When you want to get a feel for the pulse of a format, it makes sense to look at the game's most powerful card type, the planeswalker. Looking around the hall, there are a couple Liliana of the Veils, a handful of Sorin, Lord of Innistrads, no Tibalt, the Fiend-Blooded that I've seen, but for the most part players are calling on the aid of two planeswalkers: Garruk Relentless and Tamiyo, the Moon Sage.
Ever since she was spoiled in the previews of Avacyn Restored, players have been excited to see what they could do with the Moon Sage from Kamigawa.
Tamiyo has found a home in the White-Blue-Red Control deck championed by Patrick Chapin. Long a fan of explicitly powerful effects (Cruel Ultimatum, anyone?) Chapin was unsurprisingly effusive about the new blue planeswalker on the block.
"What does she do? Everything? How about everything?" - Patrick Chapin
I pressed him for details.
"She's a persistent removal spell. While she's in play, she forces your opponent to over-commit into mass removal. But she's even more than that, because she can deal with non-creatures like Kessig Wolf Run that might otherwise give you trouble."
"She's a victory condition all on her own. Once you've used her ultimate, you can just Pillar of Flame your opponent ten times."
"The second ability, yeah, it's not happening that often, but it does come up."
I asked him about playing a five-mana planeswalker in a format that seems as fast as this one seems.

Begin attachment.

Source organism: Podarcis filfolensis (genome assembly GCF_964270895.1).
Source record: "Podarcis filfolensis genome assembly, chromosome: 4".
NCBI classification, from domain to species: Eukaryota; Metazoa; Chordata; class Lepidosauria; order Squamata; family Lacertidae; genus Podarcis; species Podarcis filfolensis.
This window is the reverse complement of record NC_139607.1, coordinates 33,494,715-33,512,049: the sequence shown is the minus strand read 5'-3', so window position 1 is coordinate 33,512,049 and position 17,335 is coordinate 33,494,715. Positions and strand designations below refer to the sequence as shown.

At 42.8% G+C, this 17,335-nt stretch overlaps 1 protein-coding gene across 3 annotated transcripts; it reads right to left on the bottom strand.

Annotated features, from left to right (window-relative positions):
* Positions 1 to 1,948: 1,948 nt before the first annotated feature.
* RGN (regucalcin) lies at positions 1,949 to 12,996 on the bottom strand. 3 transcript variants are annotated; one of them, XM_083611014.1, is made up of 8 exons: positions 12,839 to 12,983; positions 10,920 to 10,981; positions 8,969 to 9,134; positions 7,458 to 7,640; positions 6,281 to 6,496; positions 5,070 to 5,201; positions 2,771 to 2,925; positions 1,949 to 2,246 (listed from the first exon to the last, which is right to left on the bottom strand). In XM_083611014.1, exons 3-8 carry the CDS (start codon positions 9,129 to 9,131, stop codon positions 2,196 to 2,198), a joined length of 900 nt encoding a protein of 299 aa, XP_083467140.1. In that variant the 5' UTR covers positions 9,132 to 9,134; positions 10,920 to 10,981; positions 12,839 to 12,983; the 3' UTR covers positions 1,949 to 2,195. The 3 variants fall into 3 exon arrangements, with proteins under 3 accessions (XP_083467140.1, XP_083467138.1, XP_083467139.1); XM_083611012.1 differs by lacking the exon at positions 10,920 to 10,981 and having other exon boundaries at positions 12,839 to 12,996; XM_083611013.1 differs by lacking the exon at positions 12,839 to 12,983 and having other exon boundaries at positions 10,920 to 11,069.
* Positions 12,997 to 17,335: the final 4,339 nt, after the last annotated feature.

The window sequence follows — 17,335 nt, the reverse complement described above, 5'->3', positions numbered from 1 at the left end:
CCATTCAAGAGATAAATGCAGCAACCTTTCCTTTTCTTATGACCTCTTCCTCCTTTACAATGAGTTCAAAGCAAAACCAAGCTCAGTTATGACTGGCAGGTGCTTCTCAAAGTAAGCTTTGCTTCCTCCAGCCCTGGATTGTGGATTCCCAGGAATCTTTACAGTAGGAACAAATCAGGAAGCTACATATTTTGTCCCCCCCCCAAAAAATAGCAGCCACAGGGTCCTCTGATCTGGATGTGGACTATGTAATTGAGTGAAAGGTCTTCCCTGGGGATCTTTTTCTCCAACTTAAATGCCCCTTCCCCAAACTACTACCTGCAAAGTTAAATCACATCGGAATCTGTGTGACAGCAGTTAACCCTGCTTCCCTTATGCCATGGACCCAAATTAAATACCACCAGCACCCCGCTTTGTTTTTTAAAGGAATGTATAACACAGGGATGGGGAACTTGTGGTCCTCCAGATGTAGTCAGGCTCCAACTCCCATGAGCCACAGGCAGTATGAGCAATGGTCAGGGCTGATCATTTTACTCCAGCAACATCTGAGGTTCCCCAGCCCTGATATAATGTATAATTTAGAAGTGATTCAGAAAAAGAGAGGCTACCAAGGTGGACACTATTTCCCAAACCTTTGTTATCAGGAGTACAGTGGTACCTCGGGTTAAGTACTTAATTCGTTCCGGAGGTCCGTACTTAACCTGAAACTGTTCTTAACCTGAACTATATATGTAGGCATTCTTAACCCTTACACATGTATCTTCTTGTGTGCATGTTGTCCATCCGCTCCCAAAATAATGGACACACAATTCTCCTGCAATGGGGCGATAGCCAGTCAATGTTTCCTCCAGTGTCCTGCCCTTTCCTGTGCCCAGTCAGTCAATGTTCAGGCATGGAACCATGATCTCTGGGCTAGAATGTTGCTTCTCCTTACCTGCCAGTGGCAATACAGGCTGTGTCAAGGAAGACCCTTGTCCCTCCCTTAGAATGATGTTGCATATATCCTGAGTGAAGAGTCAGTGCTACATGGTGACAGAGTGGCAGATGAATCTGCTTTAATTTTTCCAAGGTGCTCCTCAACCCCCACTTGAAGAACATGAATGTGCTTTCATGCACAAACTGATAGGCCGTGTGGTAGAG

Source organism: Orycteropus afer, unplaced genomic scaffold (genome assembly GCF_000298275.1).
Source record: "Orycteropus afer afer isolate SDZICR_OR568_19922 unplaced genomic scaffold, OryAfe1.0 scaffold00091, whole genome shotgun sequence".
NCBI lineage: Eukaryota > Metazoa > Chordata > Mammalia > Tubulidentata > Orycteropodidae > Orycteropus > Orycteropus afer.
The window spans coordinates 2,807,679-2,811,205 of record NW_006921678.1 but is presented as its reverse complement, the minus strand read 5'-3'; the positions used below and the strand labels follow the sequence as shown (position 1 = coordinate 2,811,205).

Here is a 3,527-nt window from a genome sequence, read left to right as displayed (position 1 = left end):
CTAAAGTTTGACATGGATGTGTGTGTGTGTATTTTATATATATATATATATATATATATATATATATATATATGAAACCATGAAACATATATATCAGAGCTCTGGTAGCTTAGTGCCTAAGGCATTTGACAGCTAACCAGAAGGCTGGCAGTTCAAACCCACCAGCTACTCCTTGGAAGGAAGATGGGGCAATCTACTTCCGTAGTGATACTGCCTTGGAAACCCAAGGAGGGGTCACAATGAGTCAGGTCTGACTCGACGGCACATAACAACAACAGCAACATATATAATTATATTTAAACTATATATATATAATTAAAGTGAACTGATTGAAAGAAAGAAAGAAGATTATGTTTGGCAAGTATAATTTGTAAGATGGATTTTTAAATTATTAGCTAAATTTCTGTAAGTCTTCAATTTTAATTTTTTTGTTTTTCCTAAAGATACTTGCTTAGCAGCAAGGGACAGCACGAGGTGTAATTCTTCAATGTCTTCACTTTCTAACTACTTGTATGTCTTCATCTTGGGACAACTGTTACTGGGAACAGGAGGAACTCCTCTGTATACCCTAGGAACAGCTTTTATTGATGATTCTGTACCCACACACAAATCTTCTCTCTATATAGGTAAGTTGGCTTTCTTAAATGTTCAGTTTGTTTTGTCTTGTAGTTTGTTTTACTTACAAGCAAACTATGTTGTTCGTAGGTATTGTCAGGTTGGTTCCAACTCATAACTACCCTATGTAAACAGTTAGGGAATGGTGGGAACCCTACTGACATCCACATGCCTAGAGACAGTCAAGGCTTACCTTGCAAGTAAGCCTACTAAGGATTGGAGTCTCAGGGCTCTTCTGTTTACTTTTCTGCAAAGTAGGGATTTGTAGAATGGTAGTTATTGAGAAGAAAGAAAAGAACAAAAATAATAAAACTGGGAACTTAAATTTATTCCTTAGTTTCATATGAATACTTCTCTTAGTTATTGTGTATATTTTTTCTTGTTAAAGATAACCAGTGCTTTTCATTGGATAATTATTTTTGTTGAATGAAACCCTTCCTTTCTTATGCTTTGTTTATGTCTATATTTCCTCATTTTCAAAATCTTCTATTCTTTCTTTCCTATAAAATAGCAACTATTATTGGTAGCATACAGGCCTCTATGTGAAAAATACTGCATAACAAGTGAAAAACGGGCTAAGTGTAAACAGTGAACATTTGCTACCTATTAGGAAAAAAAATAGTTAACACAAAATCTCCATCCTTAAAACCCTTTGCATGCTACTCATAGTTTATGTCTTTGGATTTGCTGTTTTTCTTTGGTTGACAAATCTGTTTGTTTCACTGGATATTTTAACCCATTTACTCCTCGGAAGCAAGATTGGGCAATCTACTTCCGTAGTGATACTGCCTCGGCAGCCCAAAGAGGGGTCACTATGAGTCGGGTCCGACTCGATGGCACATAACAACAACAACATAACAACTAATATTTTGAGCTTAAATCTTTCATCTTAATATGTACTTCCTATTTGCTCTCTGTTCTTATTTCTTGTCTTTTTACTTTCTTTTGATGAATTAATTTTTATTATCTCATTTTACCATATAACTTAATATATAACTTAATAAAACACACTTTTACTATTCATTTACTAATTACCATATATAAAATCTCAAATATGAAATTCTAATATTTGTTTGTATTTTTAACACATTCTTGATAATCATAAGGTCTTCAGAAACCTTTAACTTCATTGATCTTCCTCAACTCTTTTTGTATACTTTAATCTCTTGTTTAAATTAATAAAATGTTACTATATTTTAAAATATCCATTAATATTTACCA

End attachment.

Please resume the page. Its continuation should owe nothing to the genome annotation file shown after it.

"The format is fast, but our deck has a lot of removal. It's not hard to be in a position to resolve her and take control of the game."
On the other side of the spectrum, Garruk Relentless is lending its talents to the many varieties of green-based aggressive decks. Interestingly, he is doing a lot of his best work coming out of the sideboard.
Garruk Relentless has been a star player this weekend, but surprisingly, it's been thanks to the work he does post sideboarding.
Sam Black, eponymous and unofficial captain of SCG Black, was quite direct about Garruk's role in the sideboard of their audibled Geists deck. "He kills Fiend Hunter." After a laugh he went on. "There are a lot of decks that rely on small creatures, and he can pick them apart. That black zombies deck, you can drop him on turn three, eat their Blood Artist and still have him safe from transformation to take out another creature."
Luis Scott-Vargas talked about Garruk filling an opposite role for their White-Green Humans deck. A nearby Owen Turtenwald preempted him by deadpanning, "He makes wolves." LSV shrugged and nodded, explaining. "A lot of decks slow down after sideboarding, so in those matchups you really want him. He gives you a great way to get ahead. We actually bring him in in almost every matchup, but he takes the place of different cards."
So which planeswalker will take the weekend? The control mage from Kamigawa, or the poisoned Primal Hunter? Stay tuned to find out.